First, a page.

Why does my skin do that?

When I was younger, Claire’s Accessory Store was all the rage. Whether you were there to buy a necklace, earrings, or get your ears pierced, it was the staple  of every preteen’s trip to the mall. The first time I went to Claire’s, I was in awe at the amazing array of chunky jewelry in multitude of colors, I thought I had found my happy place. I purchased a necklace with matching earrings and a very cute ring, I couldn’t wait to go to school and wow everyone with my bling. After about two days though, I noticed that my finger started turning green, I was so confused as to why my mom made me throw out the ring, but later on I learned that your finger turning green was a sign that you were wearing fake jewelry. To this day though, I still don’t understand WHY this happens.

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Turns out, the idea of only cheap jewelry causing the alarming green color is untrue. According to Chemistry expert Anne Marie, the discoloration can happen with sterling silver and gold rings as well, the chances are just a lot lower. The main culprit with finer jewelry is sweat, the mixing of sweat with the metal over time causes a faint discoloration of the finger. The metals that typically cause the biggest problem are silver and copper, which also happen to be among some of the cheapest metals. The reason behind the actual color change can be explained by a chemical reaction between your skin and the metal of the ring. Other factors, like lotion use or sweat, can also explain the change of color. The oxidization through contact with oxygen of the materials on the ring is what causes the discoloration on the skin, and although the color can be alarming there are no real health hazards that arise.

Image result for green finger from ring  Image result for types of metal

So now the question that comes up is can you stop this from happening? And if so, how? Preventing oxidization is probably a bust because well…oxygen is all around us. And even expensive authentic jewelry can cause some discoloration, so what’s the solution? The answer is that although there is no way to completely avoid this, there are ways you can greatly reduce your chances. One piece of advice is to minimize as many liquids from touching your ring as possible, try to remove rings when washing your hands with soap, using lotion, or swimming. Some people repeatedly apply a coating of nail polish on the inside of their rings to prevent the metal from touching their skin.

Whatever you decide to do, just remember that your finger turning green because of a ring is not the end of the world. Wear what you want and what makes you feel good, but following some of these tips can keep you from encountering this problem.


Why Does Your Finger Turn Green (Chemistry)

What Causes the Color Change?

Metal Prices

Define Oxidize

3 thoughts on “Why does my skin do that?

  1. Kateryna Okhrimchuk

    Hey Beza, great blog! I used to love Claire’s as a kid and now have the joy of reliving it again whenever my little sister drags me in with her. I always knew that cheap jewelry turned my fingers green so I tried to avoid buying it as much as possible, but could you imagine my disappointment when I got the most beautiful gold Tiffany ring for Christmas one year and after just a week of wearing it my fingers started turning green too? I was extremely confused because I knew that this brand of jewelry wasn’t cheap at all, so I began to research if anyone else’s Tiffany rings did this. To my shock, they didn’t. Eventually, my mom asked me why I stopped wearing it and I explained to her my situation. It turns out that my uncle bought the ring off of Ebay trying to save some money and the ring was fake. One argument between my mom and uncle later, I got a new ring that never did that again, thankfully. I think its funny, according to this article ( http://www.everafterguide.com/gold-ring-turns-finger-green.html ) that even if a ring is gold plated or even white goal, theres still a chance that the metal, combined with the sweat from your fingers, will oxidize and still turn your fingers green, even if you paid a lot of money for that piece of jewelry.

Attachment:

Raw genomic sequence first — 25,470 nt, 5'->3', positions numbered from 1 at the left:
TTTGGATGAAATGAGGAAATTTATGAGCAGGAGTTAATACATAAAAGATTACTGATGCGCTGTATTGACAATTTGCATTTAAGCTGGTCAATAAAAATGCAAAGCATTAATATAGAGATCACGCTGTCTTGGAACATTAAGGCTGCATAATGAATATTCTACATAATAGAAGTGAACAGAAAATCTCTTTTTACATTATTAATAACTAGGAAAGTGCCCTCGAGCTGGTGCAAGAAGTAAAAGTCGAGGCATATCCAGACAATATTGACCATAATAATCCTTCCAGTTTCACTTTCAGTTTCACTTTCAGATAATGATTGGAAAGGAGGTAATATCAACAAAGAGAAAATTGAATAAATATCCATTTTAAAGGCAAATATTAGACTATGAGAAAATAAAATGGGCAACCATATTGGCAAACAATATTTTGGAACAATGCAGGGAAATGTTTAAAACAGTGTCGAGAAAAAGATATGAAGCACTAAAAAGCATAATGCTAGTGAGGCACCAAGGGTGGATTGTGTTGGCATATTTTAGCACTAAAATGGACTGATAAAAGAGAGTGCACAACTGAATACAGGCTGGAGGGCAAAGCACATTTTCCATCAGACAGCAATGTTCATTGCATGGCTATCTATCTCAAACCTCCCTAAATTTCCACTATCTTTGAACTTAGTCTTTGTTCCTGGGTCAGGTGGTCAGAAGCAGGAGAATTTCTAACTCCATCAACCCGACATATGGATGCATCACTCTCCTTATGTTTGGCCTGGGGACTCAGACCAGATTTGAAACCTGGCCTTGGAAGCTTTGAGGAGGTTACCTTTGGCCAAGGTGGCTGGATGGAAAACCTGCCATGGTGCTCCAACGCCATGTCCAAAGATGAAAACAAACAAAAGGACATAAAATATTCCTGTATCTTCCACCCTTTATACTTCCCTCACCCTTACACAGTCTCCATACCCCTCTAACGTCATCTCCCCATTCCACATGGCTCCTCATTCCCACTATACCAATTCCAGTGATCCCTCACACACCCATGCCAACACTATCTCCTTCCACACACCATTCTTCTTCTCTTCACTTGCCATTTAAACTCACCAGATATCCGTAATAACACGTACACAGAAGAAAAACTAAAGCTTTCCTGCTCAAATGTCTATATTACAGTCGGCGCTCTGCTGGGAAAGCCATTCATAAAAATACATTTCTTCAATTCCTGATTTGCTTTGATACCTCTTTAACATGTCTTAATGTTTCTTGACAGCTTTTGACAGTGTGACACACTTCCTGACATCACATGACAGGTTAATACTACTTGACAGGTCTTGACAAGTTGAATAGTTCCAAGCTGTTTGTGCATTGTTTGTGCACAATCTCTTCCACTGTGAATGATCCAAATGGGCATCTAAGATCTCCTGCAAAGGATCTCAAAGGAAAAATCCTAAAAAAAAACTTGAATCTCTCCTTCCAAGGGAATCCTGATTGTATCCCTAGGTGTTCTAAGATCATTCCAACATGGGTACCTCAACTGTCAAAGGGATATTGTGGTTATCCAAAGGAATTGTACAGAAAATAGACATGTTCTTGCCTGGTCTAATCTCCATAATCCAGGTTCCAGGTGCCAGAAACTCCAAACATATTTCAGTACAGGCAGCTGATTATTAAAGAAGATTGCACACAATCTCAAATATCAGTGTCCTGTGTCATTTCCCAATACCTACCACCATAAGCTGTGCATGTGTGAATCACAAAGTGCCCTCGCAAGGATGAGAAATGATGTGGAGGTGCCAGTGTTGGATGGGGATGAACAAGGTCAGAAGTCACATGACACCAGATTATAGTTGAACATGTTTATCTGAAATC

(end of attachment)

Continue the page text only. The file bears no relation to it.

2. Abigail Roe

    Very cool blog post! I have had this problem with some of my jewelry in the past. Although, nowadays when I purchase jewelry, I am extremely reluctant to buy it from cheap jewelry companies. I believe that the green discoloring of the skin is due to the cheapness of the jewelry material. However, when I buy jewelry, I smell it first. I noticed over the years that there is a certain smell to the metals that turn your skin green. I wonder what the science is behind that? My good jewelry does not smell and I haven’t had a problem with my finger turning green since I began purchasing top quality metal. This blog was a topic I could relate to…good job!

  3. Gulianna E Garry

    Beza, I found this extremely interesting! When I was younger, I loved Claire’s but I too would hate it when the rings made my hands turned green. One of my favorite part about Claire’s were their earrings; they were tacky, but were every nine year olds dream. Unfortunately for me, Claire’s earrings would cause my ears to blow up and give a reaction. I wonder why certain metals cause people’s ear’s to have allergic reactions.

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